Saturday, June 11, 2011

Vietnamese spring rolls

IPoL is pleased to introduce my new favorite summer lunch: Vietnamese spring rolls. I've had them before from various markets in the area, but it never really occurred to me to make my own until I stumbled across the right kind of rice-paper wraps at the Asian grocery store.

Basically, these are just another variation on the endlessly adaptable culinary theme of "some protein and veg held together by a starch," aka, a sandwich. In this case, the protein in question is tofu, which was freshly made and pressed by Viet Tofu. (They also make their own silken tofu and soymilk, if you're interested, as well as deep-fried spicy cassava fritters, which are 10 different kinds of awesome.)

The first step was to cook the tofu a bit, which we did under the broiler with a light glaze of soy sauce:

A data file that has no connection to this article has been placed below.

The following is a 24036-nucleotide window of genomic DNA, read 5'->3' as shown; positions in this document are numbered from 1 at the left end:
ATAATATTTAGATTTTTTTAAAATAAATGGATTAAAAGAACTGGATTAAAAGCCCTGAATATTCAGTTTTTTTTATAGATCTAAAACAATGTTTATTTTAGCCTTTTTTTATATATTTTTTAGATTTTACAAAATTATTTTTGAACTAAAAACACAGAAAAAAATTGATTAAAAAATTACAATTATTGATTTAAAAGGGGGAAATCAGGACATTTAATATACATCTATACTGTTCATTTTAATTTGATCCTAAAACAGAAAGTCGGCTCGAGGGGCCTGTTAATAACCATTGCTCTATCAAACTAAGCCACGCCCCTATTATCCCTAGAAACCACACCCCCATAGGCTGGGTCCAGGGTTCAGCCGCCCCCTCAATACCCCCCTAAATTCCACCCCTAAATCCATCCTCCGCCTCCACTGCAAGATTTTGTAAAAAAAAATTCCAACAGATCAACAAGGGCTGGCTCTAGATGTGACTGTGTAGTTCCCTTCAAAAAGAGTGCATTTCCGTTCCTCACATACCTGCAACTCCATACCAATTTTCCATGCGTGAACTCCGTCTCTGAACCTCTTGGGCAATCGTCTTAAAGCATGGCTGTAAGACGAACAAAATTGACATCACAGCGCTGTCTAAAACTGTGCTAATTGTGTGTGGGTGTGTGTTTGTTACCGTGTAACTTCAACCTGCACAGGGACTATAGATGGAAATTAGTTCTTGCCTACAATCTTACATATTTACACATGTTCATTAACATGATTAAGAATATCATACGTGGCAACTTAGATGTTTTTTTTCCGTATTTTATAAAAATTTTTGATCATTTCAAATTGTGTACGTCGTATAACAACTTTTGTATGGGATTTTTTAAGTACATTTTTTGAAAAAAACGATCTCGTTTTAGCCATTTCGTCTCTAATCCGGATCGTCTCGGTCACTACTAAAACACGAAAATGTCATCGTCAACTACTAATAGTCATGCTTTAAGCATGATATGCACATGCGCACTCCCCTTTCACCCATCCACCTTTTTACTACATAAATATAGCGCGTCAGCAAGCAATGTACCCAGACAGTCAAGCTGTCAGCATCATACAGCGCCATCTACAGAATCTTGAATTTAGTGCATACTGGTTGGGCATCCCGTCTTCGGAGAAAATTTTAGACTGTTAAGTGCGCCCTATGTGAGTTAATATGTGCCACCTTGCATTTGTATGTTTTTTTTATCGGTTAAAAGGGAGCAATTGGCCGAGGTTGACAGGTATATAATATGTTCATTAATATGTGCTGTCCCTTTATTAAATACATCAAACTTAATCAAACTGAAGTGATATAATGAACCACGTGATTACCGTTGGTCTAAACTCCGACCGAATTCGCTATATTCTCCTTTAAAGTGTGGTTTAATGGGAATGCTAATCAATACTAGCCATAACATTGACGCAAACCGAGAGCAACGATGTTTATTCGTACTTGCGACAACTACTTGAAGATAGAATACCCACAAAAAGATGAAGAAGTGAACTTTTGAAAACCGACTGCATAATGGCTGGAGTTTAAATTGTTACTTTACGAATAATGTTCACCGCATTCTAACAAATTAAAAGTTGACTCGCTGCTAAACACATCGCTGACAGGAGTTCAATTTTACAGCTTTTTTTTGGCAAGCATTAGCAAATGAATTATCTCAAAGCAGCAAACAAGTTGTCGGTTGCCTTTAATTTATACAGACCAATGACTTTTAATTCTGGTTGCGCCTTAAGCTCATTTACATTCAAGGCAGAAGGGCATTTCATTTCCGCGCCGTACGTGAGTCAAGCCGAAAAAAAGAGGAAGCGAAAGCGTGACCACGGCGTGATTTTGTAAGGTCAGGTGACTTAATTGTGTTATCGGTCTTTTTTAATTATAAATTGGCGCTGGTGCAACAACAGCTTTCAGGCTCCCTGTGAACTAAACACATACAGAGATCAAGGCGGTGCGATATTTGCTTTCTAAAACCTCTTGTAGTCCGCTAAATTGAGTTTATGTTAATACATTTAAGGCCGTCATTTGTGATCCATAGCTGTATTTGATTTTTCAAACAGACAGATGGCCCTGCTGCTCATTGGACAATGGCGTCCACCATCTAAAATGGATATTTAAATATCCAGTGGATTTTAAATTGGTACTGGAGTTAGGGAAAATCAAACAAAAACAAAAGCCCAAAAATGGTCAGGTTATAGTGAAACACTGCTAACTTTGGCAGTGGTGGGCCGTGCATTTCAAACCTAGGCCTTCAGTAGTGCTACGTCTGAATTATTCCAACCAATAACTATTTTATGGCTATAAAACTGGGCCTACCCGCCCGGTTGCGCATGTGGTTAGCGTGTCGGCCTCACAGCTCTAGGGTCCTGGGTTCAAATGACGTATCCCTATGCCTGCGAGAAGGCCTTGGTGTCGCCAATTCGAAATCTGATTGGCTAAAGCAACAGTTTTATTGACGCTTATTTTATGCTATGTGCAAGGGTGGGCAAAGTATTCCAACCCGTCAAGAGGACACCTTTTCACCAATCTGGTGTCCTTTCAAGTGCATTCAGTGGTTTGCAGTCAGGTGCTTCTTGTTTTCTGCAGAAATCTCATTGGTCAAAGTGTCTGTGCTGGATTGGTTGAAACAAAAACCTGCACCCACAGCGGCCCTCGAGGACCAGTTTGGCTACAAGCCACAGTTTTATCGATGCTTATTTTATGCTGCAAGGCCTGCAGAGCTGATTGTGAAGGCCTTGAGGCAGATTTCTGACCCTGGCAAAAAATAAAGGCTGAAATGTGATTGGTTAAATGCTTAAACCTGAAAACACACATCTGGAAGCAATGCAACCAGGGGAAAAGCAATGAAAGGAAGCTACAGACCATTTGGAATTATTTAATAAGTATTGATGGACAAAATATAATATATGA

The finished tofu was chopped into long matchsticks, the better to fit inside the wraps.

The rest of the ingredients included some Thai basil from our herb garden...

...rice vermicelli noodles, which we rehydrated in boiling water...


...and some carrots, coriander, and mint (also from the herb garden). The mise:

Once everything was assembled, it was time to roll. First, the rice paper wraps had to be soaked in warm water until they were translucent and pliable. This was actually quite fun. Immersing them in water made them soften up almost immediately, and when they were floating around, they felt a bit like jellyfish goo. (Note: I have no idea what jellyfish goo actually feels like. Just go with it.)

After soaking for about 30 seconds, the wrap was done, and I extracted it to the cutting board to start loading on the ingredients.

The trick to getting these guys to roll right is to pile everything in the bottom third of the wrap. This leaves plenty of room for rolling.

Once all of the ingredients were in, I folded in the sides, and then rolled it up like burrito. (Does that count as fusion cuisine?)

Done! They're best served cold and right away. Long-term storage involves wet paper towels to prevent the rice wraps from drying out and cracking. Short-term nibbling involves Thai sweet chili sauce. Yum!